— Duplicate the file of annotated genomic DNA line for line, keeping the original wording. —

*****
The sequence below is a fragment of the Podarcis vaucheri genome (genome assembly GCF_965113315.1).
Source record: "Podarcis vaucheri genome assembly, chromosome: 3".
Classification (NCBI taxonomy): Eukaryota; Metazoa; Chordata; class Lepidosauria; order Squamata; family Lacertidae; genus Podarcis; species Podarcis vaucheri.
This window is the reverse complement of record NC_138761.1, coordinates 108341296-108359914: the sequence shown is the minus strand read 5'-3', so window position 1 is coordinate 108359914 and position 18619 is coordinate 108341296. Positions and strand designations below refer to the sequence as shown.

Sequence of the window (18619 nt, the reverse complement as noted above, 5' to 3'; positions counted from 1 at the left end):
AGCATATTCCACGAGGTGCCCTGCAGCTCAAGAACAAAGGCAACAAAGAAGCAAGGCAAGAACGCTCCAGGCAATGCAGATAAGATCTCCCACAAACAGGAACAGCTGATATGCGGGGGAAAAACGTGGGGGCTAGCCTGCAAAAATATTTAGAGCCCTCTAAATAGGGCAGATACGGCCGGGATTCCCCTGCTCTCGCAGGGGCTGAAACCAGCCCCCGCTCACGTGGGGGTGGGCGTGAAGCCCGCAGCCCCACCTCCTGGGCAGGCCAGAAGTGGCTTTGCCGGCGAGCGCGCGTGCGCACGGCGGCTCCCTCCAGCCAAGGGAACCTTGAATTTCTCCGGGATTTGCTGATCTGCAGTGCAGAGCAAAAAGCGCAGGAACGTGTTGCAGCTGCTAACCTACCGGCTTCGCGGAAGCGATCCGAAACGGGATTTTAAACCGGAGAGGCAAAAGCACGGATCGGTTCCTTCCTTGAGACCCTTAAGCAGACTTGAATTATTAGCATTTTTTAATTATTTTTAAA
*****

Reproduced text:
The sequence below is a fragment of the Podarcis vaucheri genome (genome assembly GCF_965113315.1).
Source record: "Podarcis vaucheri genome assembly, chromosome: 3".
Classification (NCBI taxonomy): Eukaryota; Metazoa; Chordata; class Lepidosauria; order Squamata; family Lacertidae; genus Podarcis; species Podarcis vaucheri.
This window is the reverse complement of record NC_138761.1, coordinates 108341296-108359914: the sequence shown is the minus strand read 5'-3', so window position 1 is coordinate 108359914 and position 18619 is coordinate 108341296. Positions and strand designations below refer to the sequence as shown.

Sequence of the window (18619 nt, the reverse complement as noted above, 5' to 3'; positions counted from 1 at the left end):
AGCATATTCCACGAGGTGCCCTGCAGCTCAAGAACAAAGGCAACAAAGAAGCAAGGCAAGAACGCTCCAGGCAATGCAGATAAGATCTCCCACAAACAGGAACAGCTGATATGCGGGGGAAAAACGTGGGGGCTAGCCTGCAAAAATATTTAGAGCCCTCTAAATAGGGCAGATACGGCCGGGATTCCCCTGCTCTCGCAGGGGCTGAAACCAGCCCCCGCTCACGTGGGGGTGGGCGTGAAGCCCGCAGCCCCACCTCCTGGGCAGGCCAGAAGTGGCTTTGCCGGCGAGCGCGCGTGCGCACGGCGGCTCCCTCCAGCCAAGGGAACCTTGAATTTCTCCGGGATTTGCTGATCTGCAGTGCAGAGCAAAAAGCGCAGGAACGTGTTGCAGCTGCTAACCTACCGGCTTCGCGGAAGCGATCCGAAACGGGATTTTAAACCGGAGAGGCAAAAGCACGGATCGGTTCCTTCCTTGAGACCCTTAAGCAGACTTGAATTATTAGCATTTTTTAATTATTTTTAAA